GitHub is an essential tool for developers, providing a platform to store, share, and collaborate on code. One common question among users is how to create an empty directory or folder in a GitHub repository. GitHub does not support creating empty directories directly. However, there’s a workaround to this using a dummy file, usually a .gitkeep file. In this article, we’ll explore the steps and reasoning behind this method.
Why Doesn’t GitHub Support Empty Directories?
Git, the underlying version control system upon which GitHub is based, tracks file changes. Empty directories don’t contain any files, so Git doesn’t track them. Therefore, if you were to create an empty directory on your local machine and try to push it to GitHub, the directory would be ignored.
The .gitkeep Convention
The .gitkeep file is not an official Git feature, but it’s a widely accepted convention within the community. This file doesn’t have any special properties or functionalities. Its sole purpose is to be a placeholder, allowing developers to commit and push otherwise empty directories to their repositories. The name .gitkeep was chosen because it clearly communicates the purpose of the file: to “keep” the directory in Git.
Create Empty Directory via Command Line
Here’s a step-by-step guide to creating an empty directory in a GitHub repository using the .gitkeep method:
Create the Directory and .gitkeep File: For example, you want to add an empty `logs` directory in your project:
Commit and Push the Changes:
git add .
git commit -m "Added empty directory"
git push origin master
Note: If your default branch is named differently, like main, replace master with your default branch name in the git push command.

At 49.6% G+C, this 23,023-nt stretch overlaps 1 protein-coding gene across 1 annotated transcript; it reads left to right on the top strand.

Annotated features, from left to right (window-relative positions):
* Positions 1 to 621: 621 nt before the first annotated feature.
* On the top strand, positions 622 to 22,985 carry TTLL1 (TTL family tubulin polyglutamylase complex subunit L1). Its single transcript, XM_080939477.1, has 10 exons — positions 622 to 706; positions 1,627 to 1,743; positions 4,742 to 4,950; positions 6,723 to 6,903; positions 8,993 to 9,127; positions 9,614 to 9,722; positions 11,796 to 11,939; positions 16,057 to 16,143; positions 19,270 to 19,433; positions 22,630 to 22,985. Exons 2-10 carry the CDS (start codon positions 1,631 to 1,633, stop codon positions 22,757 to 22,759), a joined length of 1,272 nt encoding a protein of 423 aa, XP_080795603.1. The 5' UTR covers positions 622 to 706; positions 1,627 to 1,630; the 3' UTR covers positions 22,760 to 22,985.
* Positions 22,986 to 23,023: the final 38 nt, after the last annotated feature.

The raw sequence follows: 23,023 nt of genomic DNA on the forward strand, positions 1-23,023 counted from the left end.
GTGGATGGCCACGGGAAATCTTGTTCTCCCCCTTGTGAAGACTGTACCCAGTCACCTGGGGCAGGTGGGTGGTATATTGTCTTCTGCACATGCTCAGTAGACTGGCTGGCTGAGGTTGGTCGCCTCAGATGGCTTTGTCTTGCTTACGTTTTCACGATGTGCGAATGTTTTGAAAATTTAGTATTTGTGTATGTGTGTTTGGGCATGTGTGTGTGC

Create Empty Directory via Github Dashboard
To create an empty directory directly through the GitHub web dashboard (the user interface you see when you visit a repository on GitHub.com), you’d typically create a new file and use a slash (/) to imply a directory. Unfortunately, GitHub does not allow creating purely empty directories without adding a file to them.
Here’s a step-by-step guide to create a directory (with a dummy file) via the GitHub dashboard:
- Navigate to Your Repository:
- Open the GitHub repository where you want to create the new directory.
- Add a New File:
- Click on the Add file button and then select Create new file.
- Name the File:
- In the name field, type the name of your new directory, followed by a `/`. For instance, if you want to create a directory named `logs`, type `logs/`. You’ll notice that GitHub recognizes this as a directory.
- After the `/`, type the name of a new file that will reside inside that directory. Many people use `.gitkeep` (although this name has no special significance to Git or GitHub; it’s just a convention). So, you could name it `logs/.gitkeep`.
- Commit the New File:
- Scroll down to the bottom of the page, enter your commit message, and decide whether you want to commit directly to the main branch or create a new branch and start a pull request.
- Click on `Commit changes…`
Now, your repository will have a new directory named `logs` with a single file in it named .gitkeep.
Verify on GitHub
- Navigate to your repository on GitHub.
- You should now see your directory listed, and inside it will be the `.gitkeep` file.
While `.gitkeep` is a popular convention, some developers use other placeholder filenames like `.placeholder`. It doesn’t matter which name you choose; what’s essential is that there’s a file within the directory so Git can track it.
Although GitHub doesn’t support creating empty directories directly, the `.gitkeep` convention offers an effective workaround. By simply adding a placeholder file to your directory, you can ensure Git tracks it and displays it in your GitHub repository. This practice, while not official, is widely recognized in the developer community, making it a reliable method to structure your projects as needed.